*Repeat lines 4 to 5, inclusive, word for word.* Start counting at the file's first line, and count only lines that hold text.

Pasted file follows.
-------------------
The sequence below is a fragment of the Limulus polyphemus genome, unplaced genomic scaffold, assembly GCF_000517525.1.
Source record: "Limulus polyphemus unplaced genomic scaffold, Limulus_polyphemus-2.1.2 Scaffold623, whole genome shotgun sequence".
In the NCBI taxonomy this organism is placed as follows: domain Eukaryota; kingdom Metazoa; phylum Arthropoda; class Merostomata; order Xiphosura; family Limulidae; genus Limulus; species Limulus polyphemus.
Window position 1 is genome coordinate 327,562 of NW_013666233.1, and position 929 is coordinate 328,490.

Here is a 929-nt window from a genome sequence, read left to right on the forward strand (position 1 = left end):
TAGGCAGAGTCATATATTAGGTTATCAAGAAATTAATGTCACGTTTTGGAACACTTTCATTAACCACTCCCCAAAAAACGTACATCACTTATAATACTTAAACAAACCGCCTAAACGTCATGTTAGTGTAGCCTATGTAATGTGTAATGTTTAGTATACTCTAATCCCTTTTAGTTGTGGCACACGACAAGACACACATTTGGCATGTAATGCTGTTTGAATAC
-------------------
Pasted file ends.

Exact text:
Window position 1 is genome coordinate 327,562 of NW_013666233.1, and position 929 is coordinate 328,490.

Here is a 929-nt window from a genome sequence, read left to right on the forward strand (position 1 = left end):